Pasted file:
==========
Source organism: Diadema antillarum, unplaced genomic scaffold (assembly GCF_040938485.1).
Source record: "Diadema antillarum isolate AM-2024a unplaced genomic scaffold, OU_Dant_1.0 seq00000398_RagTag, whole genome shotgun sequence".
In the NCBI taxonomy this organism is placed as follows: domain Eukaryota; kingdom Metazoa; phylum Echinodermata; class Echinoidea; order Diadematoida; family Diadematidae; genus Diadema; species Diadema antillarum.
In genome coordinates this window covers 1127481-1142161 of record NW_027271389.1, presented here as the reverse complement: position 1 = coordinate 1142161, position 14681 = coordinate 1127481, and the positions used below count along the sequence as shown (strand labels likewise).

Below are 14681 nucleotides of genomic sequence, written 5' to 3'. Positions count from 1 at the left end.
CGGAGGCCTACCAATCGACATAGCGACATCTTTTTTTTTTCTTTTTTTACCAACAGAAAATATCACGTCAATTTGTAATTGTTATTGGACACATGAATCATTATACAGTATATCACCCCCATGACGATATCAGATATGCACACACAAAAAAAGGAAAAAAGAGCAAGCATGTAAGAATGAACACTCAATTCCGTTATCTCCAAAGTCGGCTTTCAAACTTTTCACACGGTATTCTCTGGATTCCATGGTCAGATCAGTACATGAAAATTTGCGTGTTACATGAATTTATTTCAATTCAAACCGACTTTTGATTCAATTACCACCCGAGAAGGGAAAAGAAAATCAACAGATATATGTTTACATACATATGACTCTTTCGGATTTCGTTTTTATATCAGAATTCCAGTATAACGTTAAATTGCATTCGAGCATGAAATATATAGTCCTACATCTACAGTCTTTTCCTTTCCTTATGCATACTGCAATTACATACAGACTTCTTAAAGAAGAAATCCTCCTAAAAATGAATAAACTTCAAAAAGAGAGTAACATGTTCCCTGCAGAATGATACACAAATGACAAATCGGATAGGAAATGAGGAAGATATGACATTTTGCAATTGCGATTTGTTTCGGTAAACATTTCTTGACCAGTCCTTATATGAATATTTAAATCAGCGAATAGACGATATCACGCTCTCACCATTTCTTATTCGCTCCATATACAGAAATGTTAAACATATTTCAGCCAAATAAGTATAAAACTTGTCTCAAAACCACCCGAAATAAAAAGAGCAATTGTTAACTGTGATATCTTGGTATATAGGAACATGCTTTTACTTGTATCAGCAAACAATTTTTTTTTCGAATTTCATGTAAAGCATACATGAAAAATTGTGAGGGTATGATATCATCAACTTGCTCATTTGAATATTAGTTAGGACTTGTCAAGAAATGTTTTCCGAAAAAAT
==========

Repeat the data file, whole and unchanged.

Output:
Source organism: Diadema antillarum, unplaced genomic scaffold (assembly GCF_040938485.1).
Source record: "Diadema antillarum isolate AM-2024a unplaced genomic scaffold, OU_Dant_1.0 seq00000398_RagTag, whole genome shotgun sequence".
In the NCBI taxonomy this organism is placed as follows: domain Eukaryota; kingdom Metazoa; phylum Echinodermata; class Echinoidea; order Diadematoida; family Diadematidae; genus Diadema; species Diadema antillarum.
In genome coordinates this window covers 1127481-1142161 of record NW_027271389.1, presented here as the reverse complement: position 1 = coordinate 1142161, position 14681 = coordinate 1127481, and the positions used below count along the sequence as shown (strand labels likewise).

Below are 14681 nucleotides of genomic sequence, written 5' to 3'. Positions count from 1 at the left end.
CGGAGGCCTACCAATCGACATAGCGACATCTTTTTTTTTTCTTTTTTTACCAACAGAAAATATCACGTCAATTTGTAATTGTTATTGGACACATGAATCATTATACAGTATATCACCCCCATGACGATATCAGATATGCACACACAAAAAAAGGAAAAAAGAGCAAGCATGTAAGAATGAACACTCAATTCCGTTATCTCCAAAGTCGGCTTTCAAACTTTTCACACGGTATTCTCTGGATTCCATGGTCAGATCAGTACATGAAAATTTGCGTGTTACATGAATTTATTTCAATTCAAACCGACTTTTGATTCAATTACCACCCGAGAAGGGAAAAGAAAATCAACAGATATATGTTTACATACATATGACTCTTTCGGATTTCGTTTTTATATCAGAATTCCAGTATAACGTTAAATTGCATTCGAGCATGAAATATATAGTCCTACATCTACAGTCTTTTCCTTTCCTTATGCATACTGCAATTACATACAGACTTCTTAAAGAAGAAATCCTCCTAAAAATGAATAAACTTCAAAAAGAGAGTAACATGTTCCCTGCAGAATGATACACAAATGACAAATCGGATAGGAAATGAGGAAGATATGACATTTTGCAATTGCGATTTGTTTCGGTAAACATTTCTTGACCAGTCCTTATATGAATATTTAAATCAGCGAATAGACGATATCACGCTCTCACCATTTCTTATTCGCTCCATATACAGAAATGTTAAACATATTTCAGCCAAATAAGTATAAAACTTGTCTCAAAACCACCCGAAATAAAAAGAGCAATTGTTAACTGTGATATCTTGGTATATAGGAACATGCTTTTACTTGTATCAGCAAACAATTTTTTTTTCGAATTTCATGTAAAGCATACATGAAAAATTGTGAGGGTATGATATCATCAACTTGCTCATTTGAATATTAGTTAGGACTTGTCAAGAAATGTTTTCCGAAAAAAT